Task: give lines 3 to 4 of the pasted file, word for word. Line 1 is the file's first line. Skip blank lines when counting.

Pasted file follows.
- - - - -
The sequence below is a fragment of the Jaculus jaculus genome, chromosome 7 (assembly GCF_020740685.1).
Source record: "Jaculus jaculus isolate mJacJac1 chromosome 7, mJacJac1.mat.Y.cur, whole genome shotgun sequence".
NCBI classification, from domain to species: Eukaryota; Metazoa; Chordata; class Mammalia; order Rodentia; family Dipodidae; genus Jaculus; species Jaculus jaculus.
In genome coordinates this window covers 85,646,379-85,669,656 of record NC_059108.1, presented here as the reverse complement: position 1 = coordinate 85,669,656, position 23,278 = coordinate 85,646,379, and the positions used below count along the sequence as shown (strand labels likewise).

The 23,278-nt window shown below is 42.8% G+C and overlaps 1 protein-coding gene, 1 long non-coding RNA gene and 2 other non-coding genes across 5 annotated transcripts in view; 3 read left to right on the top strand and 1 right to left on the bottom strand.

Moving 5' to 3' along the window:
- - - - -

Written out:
NCBI classification, from domain to species: Eukaryota; Metazoa; Chordata; class Mammalia; order Rodentia; family Dipodidae; genus Jaculus; species Jaculus jaculus.
In genome coordinates this window covers 85,646,379-85,669,656 of record NC_059108.1, presented here as the reverse complement: position 1 = coordinate 85,669,656, position 23,278 = coordinate 85,646,379, and the positions used below count along the sequence as shown (strand labels likewise).